Ambiguity is the name of the game for businesses operating in a global world. Learning to exercise good judgment regarding when to adapt like the bamboo; and when to stick to your guns like the oak requires developing a strategy, testing it over a period of time and accumulating the necessary experience to function in a global environment.

Creating an organisation that rewards ethical behaviour in a world of cultural ambiguity is no easy task–for it calls on us to know ourselves, to know another and then to negotiate an outcome that is acceptable to all the various parties in question.

We cannot do that if we dominate the conversation or impose our views and our ways on cultures that are intrinsically different to ours.

1. Know Thy Absolutes

Once an organisation has made a decision regarding its ethical standards, it cannot sway like the bamboo–neither at home nor in an international context. Adaptation is not the same as appeasement. British Prime Minister Chamberlain learnt that the hard way in the 1930s.

A strong organisational compass cements a culture where what is celebrated and tolerated is differentiated from what is unacceptable. This holds true regardless of the dollar value of the transaction. Small oversights have a way of leading to big oversights if gone unchecked over a period of time. If we close one eye to small issues, we are setting the stage for big issues to take on gigantic proportions later down the line.

An organisation cannot be bulletproof–but that does not mean it should not invest in a bulletproof vest.

2. Know Thy Terms

Will your organisation do business with any customer or supplier? What if a customer is working off a modus operandi that works in his or her home country and not in yours?

Each organisation is founded within an ecosystem that it can never fully transplant to another country. We will have to tweak and make changes to the way that we do business if we want to remain relevant.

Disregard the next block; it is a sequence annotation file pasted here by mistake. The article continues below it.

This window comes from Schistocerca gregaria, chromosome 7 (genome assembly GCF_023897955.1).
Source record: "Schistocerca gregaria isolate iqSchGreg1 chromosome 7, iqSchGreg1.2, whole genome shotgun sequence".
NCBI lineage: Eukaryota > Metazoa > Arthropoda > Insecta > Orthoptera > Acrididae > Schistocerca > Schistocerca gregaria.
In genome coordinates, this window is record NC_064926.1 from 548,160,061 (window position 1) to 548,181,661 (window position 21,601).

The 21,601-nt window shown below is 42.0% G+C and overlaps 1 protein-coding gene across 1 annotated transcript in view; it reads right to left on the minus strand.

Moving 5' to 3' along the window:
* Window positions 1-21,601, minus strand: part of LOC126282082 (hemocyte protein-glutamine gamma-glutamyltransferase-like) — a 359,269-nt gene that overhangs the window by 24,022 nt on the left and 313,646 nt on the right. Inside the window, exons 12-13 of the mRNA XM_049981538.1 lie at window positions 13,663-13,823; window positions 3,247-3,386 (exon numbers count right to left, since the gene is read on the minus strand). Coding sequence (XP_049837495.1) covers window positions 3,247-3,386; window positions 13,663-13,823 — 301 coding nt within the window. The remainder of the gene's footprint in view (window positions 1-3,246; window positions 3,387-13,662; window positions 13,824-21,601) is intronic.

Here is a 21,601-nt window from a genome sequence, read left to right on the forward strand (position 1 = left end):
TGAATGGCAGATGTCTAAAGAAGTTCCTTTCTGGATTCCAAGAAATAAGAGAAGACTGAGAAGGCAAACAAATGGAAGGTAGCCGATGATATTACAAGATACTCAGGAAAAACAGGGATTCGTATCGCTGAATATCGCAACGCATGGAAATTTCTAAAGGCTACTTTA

However, we can still specify that certain conditions be uniform across the board–especially if we strongly adhere to those principles in our organisation’s mission.

It is one thing to adapt. Another thing to appease.

3. Support Thy Terms

Moving to another country does not mean that you can–or should–try to change their local regulations or laws. This is a big one. Many foreign players think that they can change the status quo of their host country; and this can lead to conflict, sanctions and even set precedents for other players from the home country who are looking to invest in the future.

Before an organisation decides to invest, adequate research must be undertaken to see if the host country’s modus operandi complements your own. This will save a lot of heartache and headache further down the line.

4. Truly Hear Thy Neighbour

A society’s values are often unspoken. If you are fortunate, someone will both explain and translate the terms for you in a context that you can understand. Context is imperative in understanding why a particular culture functions the way it does.

Don’t preach or be patronising with the locals. Many cultures pride themselves on hospitality towards their guests and may not tell you when you have committed a cultural faux pas. A close friendship does not give anyone the license to complain about the state of their host country’s home.

Remember, you are a guest till you decide to call it home.

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